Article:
According to the State Audit Office, the five-year long cash register reform does not have an action plan or final deadline. The auditors also find a number of deficiencies in the reform that have hindered successful completion of the reform.
“The reform affects more than 30,000 tax payers who are using cash registers and systems every day. Before such a large reform, the state had to carefully estimate the expenses the business representatives will face, the time frame in which the changes can be carried out. The cash register form was necessary, but the audit result show that the foundation and preconditions for successful completion of the reform were not ensured,” said Chief Auditor Elita Krumina.
Even though fight against the shadow economy has been a government priority since 2010, neither the Finance Ministry, not the State Revenue Service had the sufficient capacity to implement the plan properly.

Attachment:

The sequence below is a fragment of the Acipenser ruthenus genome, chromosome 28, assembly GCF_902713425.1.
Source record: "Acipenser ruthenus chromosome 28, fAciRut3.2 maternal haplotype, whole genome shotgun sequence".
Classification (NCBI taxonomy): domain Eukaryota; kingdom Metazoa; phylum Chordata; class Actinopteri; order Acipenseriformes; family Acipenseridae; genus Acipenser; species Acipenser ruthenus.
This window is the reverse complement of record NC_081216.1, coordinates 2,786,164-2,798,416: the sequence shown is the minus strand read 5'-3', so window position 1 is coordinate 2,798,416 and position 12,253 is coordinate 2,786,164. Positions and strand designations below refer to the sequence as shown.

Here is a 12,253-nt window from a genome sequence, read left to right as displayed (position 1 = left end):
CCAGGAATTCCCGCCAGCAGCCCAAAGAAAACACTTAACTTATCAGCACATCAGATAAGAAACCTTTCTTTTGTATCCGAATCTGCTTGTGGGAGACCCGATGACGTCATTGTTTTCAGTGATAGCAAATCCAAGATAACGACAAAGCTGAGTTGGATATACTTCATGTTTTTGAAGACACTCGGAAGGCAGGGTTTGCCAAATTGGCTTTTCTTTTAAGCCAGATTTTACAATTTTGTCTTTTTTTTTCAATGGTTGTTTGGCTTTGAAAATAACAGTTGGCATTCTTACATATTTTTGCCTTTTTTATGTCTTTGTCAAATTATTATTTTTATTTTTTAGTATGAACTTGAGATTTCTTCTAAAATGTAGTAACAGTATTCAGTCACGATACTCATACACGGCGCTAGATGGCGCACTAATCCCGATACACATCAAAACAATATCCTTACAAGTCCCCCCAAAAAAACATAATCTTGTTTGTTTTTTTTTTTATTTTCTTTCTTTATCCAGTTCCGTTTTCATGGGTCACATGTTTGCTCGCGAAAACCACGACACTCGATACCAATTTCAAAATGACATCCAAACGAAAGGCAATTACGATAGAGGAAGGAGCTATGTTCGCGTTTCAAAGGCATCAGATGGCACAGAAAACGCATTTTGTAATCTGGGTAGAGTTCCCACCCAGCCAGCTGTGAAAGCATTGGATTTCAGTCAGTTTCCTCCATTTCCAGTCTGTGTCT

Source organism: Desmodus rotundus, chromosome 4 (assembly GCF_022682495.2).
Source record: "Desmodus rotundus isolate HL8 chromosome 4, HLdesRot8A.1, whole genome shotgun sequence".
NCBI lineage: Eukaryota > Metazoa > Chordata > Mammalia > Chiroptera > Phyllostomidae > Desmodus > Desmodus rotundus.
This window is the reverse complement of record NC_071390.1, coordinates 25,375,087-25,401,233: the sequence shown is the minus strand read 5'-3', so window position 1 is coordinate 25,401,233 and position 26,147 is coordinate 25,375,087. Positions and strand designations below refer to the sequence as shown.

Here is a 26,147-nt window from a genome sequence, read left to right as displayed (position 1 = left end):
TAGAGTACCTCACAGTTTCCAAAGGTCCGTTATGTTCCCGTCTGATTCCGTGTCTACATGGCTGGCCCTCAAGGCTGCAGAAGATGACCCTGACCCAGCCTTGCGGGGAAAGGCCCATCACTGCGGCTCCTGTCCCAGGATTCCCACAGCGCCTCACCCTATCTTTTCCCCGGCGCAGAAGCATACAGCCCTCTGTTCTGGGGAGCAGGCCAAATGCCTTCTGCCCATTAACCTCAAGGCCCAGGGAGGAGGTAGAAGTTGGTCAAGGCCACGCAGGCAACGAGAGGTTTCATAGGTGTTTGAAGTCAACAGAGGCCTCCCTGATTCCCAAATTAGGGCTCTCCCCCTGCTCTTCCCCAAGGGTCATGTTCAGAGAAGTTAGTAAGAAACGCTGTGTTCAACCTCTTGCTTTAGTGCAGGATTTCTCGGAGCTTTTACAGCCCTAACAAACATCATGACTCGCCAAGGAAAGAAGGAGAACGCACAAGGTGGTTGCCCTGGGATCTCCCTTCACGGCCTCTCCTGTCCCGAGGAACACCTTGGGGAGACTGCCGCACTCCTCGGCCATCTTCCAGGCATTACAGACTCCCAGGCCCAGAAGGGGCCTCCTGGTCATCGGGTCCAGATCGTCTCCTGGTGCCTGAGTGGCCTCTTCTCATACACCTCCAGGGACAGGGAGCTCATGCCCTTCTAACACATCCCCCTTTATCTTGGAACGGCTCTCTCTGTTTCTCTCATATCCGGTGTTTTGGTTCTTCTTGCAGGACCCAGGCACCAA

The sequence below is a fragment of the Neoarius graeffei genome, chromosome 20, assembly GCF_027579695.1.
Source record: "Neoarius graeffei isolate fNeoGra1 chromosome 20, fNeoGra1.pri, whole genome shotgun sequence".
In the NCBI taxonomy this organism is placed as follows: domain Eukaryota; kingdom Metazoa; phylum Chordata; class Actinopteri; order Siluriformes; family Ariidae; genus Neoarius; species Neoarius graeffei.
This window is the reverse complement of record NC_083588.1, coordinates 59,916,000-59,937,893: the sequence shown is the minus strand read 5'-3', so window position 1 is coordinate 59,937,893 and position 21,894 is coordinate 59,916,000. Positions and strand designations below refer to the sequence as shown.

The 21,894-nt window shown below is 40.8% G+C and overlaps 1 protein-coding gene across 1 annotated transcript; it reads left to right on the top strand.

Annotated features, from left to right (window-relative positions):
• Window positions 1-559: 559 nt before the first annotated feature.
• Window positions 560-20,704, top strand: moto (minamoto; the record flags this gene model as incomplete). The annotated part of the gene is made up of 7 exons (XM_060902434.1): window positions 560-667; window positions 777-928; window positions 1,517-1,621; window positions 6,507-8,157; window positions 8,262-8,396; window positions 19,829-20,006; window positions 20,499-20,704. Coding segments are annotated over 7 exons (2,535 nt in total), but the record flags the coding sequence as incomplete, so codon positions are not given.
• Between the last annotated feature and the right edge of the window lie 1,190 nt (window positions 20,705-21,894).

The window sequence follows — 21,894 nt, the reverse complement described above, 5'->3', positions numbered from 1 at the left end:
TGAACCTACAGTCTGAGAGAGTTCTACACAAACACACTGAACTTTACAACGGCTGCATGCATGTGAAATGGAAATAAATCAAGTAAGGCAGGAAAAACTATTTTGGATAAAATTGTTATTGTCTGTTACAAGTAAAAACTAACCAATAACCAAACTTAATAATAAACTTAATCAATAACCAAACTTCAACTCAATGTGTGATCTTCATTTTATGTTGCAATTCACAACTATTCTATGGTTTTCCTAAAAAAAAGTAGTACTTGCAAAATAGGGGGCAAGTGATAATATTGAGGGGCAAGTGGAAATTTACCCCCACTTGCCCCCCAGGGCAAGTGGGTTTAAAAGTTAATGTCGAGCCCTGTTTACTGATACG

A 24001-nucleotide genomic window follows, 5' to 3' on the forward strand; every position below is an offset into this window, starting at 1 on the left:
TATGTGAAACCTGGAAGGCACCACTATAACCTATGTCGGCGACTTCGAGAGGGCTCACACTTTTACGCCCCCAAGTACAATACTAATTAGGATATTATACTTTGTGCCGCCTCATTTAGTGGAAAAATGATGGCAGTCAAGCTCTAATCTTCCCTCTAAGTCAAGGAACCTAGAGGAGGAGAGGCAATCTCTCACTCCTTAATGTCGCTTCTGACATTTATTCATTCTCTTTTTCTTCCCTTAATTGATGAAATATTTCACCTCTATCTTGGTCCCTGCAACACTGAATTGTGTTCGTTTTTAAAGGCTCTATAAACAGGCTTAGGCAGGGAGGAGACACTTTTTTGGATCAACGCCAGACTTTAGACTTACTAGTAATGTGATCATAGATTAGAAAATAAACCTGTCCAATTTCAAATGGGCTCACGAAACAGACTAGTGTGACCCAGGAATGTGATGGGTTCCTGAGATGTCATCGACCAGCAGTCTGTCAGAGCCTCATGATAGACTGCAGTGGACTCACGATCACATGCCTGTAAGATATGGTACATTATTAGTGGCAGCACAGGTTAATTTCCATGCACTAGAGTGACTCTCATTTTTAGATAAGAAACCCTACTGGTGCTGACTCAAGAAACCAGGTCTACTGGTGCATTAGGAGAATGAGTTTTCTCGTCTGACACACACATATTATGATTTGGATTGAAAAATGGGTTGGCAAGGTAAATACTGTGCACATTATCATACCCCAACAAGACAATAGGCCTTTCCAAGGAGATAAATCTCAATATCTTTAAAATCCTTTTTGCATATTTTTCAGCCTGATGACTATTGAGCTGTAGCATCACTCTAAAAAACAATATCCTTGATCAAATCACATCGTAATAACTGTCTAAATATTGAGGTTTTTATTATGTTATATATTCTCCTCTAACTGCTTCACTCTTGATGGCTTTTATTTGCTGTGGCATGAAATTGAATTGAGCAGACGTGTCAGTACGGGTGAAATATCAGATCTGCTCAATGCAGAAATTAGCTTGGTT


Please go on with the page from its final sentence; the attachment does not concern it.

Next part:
“Early this year, five years after the reform was launched, just 59 percent of all cash registers have been replaced,” the audit concluded, adding that most of the cash registers that have not been replaced yet are complicated systems that need individual solutions.
Also, the first institutions that could control whether cash register models meet the necessary requirements was registered at the end of 2016. Then, six of the earlier approved cash register models were found non-compliant with the new requirements and the State Revenue Service had to exclude them from the list. At the same time, already more than 18,000 business representatives had purchased these models.
The Finance Ministry had planned additional revenue worth EUR 18.5 million into the state budget in 2017 and EUR 17 million in 2018 as a result of the reform, but there had been no methodology developed that could make sure about such budget revenue growth.